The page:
A user-first rethink of the 'open-plan' office for arts organisation Frieze; Exploring modes of extroverted and introverted working and their creative implications.
Fleet Architects with Simon Jones Studio have designed a new headquarters for arts and media organisation Frieze. Readers will no doubt be familiar with Frieze's eponymously titled arts and culture magazine, as well as their annual art fairs held in London and New York.
Focussing on the duality of the word 'edifice' as meaning both 'building' and a 'prevailing systems of belief', Fleet Architecture's design approach avoids the imposition of these external influences in favour of a 'user first' philosophy.
Recognising the imperfect nature of today's open-plan offices. The starting point was interviewing the Frieze team to understand existing ways of working, as well as the issues they often encounter. Armed with this feedback, the practice then looked to the conceptual origins of "open-plan" as imagined by Frank Duffy, architect, theorist and founder of DEGW in the 1970s. Duffy had envisioned the creation of 'organic spatial arrangements' based on the fluid relationships between individuals and departments. An ideal rarely realised in its modern incarnation.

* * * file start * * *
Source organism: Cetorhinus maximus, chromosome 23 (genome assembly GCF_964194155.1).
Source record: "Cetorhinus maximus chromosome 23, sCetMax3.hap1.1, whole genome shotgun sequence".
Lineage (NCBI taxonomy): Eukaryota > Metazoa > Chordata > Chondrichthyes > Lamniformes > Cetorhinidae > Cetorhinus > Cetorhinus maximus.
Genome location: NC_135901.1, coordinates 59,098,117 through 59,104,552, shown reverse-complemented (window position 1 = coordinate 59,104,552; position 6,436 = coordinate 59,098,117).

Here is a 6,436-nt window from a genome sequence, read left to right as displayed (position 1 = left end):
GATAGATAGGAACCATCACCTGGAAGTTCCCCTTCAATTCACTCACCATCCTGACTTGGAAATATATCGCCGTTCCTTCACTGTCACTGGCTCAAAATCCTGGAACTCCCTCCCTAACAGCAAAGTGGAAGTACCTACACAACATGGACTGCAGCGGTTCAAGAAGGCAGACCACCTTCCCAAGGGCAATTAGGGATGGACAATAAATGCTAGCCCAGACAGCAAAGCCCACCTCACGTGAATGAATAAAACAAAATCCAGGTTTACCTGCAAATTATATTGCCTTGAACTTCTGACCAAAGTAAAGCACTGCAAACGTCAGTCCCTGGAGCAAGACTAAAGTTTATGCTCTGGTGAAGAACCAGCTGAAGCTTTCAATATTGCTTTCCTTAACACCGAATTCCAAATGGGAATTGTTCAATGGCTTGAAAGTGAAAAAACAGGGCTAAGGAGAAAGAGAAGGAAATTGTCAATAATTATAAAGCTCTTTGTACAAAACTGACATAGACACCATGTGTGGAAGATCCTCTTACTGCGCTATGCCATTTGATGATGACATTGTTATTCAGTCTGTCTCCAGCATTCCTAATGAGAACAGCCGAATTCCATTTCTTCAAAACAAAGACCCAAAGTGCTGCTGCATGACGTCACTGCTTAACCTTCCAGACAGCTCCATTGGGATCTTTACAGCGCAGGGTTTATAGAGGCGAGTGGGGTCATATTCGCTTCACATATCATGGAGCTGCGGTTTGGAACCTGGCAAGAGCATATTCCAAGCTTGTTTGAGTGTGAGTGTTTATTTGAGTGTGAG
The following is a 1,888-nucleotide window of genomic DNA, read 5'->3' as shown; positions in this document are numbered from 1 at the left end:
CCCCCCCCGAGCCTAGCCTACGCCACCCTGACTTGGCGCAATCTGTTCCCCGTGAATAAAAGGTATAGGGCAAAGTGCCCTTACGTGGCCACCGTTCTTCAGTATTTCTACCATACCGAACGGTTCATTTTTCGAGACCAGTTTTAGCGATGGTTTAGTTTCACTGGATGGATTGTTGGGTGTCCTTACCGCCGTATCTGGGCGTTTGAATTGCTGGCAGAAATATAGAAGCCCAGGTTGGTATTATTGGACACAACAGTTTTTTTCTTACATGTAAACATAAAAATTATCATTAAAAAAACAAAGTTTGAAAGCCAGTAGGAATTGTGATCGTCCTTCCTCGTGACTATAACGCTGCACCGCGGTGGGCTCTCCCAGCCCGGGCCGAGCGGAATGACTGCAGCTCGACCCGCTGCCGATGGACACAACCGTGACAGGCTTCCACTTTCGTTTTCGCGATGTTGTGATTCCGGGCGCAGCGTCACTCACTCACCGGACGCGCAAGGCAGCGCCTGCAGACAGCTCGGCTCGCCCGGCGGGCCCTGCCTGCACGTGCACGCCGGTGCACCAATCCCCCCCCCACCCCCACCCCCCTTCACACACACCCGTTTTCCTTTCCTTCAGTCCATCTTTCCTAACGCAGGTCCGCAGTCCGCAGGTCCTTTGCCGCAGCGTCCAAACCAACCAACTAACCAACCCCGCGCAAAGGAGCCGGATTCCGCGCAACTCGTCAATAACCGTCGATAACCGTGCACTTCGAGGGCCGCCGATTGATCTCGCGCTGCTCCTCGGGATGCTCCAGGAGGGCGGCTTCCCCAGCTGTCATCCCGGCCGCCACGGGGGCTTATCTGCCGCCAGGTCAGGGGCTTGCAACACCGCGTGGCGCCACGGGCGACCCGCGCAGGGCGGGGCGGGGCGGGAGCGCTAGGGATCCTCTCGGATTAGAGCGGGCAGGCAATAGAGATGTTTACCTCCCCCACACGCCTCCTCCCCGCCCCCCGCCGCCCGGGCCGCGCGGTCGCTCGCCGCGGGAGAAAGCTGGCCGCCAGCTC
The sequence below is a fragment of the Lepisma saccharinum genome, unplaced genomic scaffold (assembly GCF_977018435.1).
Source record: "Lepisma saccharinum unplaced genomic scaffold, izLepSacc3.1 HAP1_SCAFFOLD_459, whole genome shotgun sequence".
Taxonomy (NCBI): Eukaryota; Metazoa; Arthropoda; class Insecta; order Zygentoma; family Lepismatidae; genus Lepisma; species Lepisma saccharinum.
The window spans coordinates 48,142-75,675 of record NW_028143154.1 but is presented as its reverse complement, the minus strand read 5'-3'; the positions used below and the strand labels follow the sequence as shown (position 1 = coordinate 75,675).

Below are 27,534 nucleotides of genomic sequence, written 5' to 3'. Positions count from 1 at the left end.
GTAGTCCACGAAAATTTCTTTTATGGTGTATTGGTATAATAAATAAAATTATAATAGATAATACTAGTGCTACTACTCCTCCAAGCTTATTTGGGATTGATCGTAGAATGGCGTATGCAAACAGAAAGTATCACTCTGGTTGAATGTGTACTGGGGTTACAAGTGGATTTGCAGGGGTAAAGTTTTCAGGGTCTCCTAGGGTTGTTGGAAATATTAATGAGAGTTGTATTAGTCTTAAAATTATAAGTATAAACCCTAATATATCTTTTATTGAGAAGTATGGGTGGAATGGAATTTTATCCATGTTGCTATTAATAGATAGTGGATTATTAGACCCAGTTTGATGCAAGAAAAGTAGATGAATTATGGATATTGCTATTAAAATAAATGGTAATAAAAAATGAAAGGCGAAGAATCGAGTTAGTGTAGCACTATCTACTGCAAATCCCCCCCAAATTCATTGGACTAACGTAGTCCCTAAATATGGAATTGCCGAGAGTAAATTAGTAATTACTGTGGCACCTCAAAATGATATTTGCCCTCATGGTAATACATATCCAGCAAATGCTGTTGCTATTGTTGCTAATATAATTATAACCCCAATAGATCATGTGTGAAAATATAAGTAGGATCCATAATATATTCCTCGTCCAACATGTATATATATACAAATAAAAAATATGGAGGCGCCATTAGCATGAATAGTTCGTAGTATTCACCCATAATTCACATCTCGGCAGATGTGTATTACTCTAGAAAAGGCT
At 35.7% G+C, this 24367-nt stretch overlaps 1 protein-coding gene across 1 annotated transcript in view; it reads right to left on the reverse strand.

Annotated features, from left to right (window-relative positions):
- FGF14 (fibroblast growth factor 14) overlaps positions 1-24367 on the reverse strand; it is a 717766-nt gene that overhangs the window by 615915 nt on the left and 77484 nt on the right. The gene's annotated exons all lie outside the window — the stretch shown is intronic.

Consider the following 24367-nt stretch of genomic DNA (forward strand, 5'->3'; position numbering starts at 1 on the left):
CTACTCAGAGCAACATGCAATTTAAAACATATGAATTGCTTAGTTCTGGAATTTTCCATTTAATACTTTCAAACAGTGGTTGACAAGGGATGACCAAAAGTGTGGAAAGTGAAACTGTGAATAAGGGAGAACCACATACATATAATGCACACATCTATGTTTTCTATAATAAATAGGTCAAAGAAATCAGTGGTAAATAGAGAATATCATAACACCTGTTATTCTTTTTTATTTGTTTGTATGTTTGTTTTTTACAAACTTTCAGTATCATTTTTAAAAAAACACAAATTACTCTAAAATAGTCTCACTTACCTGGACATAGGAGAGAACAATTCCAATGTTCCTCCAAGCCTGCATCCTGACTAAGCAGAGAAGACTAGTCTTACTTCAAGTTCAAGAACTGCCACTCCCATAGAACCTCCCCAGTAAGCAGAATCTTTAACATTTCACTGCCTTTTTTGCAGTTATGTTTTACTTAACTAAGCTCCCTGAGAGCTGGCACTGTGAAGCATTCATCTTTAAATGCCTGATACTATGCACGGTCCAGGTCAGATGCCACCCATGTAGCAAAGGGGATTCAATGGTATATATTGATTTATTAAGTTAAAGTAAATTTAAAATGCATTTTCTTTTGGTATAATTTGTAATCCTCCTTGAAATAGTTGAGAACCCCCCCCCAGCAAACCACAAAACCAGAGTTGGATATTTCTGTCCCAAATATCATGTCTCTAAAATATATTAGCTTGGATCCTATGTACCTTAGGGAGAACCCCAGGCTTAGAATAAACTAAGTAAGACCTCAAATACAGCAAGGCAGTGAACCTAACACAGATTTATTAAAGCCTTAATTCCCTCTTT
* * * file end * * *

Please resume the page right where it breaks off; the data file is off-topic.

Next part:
For Frieze, Fleet Architects decided to return to this first principle of 'open-plan' as a dynamic series of spaces that allow for a variety of public and private interactions. Both Frieze and Fleet Architects were keen to avoid what Susan Cain, in her book "Quiet" (2013), referred to as "the reliance on the 'Groupthink' environment above the needs of the individual at work." Cain suggests that by calibrating our spaces for extroverted rather than introverted forms of activity, we actively hinder creativity.
This led to the creation of several loosely defined office spaces, with the allocation of departmental neighbourhoods. Simon Jones Studio and Viaduct were enlisted to assist with the furniture and lighting concept. Simon Jones, also the designer of the Triangle leg series for HAY, crafted a series of custom tables and kitchen spaces that were augmented with loose furniture supplied by Viaduct.
In particular, Hay's New Order system is used extensively throughout the design as demarcation, desking and storage. New Order is itself the result of years of painstaking research by Rolf Hay and designer Stefan Diez into the functions of the modern office, so it is an apt choice for the project.
The interior material palette focused on 'soft' materials such as cork, felt and carpet to contrast the austere concrete of the existing 1970s architecture. The interior architecture and furniture were carefully chosen to provide diverse ways of working, from shared workstations and meeting areas to private spaces for solo endeavours.